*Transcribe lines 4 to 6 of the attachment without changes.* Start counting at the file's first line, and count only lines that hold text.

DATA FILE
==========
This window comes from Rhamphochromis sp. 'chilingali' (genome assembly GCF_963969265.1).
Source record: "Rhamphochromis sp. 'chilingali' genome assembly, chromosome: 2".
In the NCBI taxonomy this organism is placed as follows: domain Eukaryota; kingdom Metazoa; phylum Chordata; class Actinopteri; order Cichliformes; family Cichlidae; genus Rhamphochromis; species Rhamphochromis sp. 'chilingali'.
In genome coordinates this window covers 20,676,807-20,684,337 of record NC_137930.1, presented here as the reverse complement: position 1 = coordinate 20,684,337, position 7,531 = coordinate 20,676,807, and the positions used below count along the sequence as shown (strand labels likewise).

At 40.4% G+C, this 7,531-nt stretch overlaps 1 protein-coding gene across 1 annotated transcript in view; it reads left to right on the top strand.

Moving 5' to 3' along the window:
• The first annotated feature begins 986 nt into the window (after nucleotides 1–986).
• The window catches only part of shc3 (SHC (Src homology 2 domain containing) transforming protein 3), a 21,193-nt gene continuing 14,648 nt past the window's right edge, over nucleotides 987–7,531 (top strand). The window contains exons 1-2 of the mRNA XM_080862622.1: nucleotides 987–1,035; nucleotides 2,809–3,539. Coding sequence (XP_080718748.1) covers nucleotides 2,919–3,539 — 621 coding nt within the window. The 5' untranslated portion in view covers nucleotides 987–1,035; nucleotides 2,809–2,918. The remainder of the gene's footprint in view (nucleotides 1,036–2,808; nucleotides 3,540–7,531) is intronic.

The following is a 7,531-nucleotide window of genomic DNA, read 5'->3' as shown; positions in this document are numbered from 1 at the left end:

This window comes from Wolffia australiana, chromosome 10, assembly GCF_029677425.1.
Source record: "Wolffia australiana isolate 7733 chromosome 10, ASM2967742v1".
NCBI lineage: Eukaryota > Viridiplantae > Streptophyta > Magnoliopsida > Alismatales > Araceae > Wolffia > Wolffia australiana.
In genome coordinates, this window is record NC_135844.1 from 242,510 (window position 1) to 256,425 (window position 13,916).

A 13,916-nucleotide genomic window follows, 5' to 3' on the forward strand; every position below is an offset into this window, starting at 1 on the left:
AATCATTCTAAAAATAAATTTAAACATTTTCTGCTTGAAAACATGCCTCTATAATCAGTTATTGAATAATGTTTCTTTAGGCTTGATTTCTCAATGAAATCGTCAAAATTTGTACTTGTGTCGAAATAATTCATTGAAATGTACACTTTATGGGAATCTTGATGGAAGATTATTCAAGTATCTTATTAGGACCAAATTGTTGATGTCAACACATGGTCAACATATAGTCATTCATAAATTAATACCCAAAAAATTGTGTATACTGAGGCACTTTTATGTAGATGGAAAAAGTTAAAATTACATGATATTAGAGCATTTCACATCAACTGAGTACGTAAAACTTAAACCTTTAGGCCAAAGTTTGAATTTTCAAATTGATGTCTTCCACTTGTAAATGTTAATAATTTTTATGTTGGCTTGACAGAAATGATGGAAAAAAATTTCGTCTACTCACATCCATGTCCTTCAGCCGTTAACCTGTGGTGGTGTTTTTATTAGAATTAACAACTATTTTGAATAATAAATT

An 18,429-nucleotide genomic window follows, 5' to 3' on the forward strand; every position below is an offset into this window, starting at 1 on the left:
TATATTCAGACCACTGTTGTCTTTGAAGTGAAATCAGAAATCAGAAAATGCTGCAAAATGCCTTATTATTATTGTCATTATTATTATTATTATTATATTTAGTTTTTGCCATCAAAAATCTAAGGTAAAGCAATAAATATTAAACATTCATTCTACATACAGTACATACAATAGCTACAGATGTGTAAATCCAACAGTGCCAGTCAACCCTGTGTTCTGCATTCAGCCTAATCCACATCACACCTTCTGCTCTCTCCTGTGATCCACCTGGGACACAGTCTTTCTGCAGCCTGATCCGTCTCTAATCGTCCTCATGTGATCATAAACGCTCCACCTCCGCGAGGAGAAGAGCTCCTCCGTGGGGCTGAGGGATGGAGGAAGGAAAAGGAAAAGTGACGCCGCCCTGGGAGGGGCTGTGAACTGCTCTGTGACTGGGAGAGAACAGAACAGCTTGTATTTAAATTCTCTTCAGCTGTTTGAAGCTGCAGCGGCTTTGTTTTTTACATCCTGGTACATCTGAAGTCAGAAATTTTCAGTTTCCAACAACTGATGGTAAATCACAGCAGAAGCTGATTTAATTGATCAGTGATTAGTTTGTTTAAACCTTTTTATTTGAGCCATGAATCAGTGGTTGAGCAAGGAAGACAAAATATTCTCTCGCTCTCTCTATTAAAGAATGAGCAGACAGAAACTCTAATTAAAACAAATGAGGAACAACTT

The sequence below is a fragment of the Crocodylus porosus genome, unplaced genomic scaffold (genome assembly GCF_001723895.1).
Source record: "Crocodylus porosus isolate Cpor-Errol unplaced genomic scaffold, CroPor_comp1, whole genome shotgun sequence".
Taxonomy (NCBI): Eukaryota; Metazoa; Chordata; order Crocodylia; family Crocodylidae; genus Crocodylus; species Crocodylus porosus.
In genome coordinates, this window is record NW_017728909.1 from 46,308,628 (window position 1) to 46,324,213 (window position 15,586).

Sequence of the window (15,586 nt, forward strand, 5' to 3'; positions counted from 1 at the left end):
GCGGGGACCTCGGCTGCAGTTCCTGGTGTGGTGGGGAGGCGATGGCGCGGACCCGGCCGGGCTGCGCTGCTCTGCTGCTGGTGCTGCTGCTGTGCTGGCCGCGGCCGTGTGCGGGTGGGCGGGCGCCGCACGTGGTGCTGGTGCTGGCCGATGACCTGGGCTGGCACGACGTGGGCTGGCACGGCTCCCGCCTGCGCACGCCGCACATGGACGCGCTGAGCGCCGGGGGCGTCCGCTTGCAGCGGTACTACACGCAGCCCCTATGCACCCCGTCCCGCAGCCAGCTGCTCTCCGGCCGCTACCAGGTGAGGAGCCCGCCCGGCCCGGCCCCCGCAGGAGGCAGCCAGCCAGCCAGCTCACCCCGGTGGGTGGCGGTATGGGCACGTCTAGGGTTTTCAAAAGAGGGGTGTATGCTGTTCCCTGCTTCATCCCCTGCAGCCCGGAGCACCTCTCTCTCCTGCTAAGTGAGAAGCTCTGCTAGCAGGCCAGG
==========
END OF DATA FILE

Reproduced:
In genome coordinates this window covers 20,676,807-20,684,337 of record NC_137930.1, presented here as the reverse complement: position 1 = coordinate 20,684,337, position 7,531 = coordinate 20,676,807, and the positions used below count along the sequence as shown (strand labels likewise).

At 40.4% G+C, this 7,531-nt stretch overlaps 1 protein-coding gene across 1 annotated transcript in view; it reads left to right on the top strand.

Moving 5' to 3' along the window: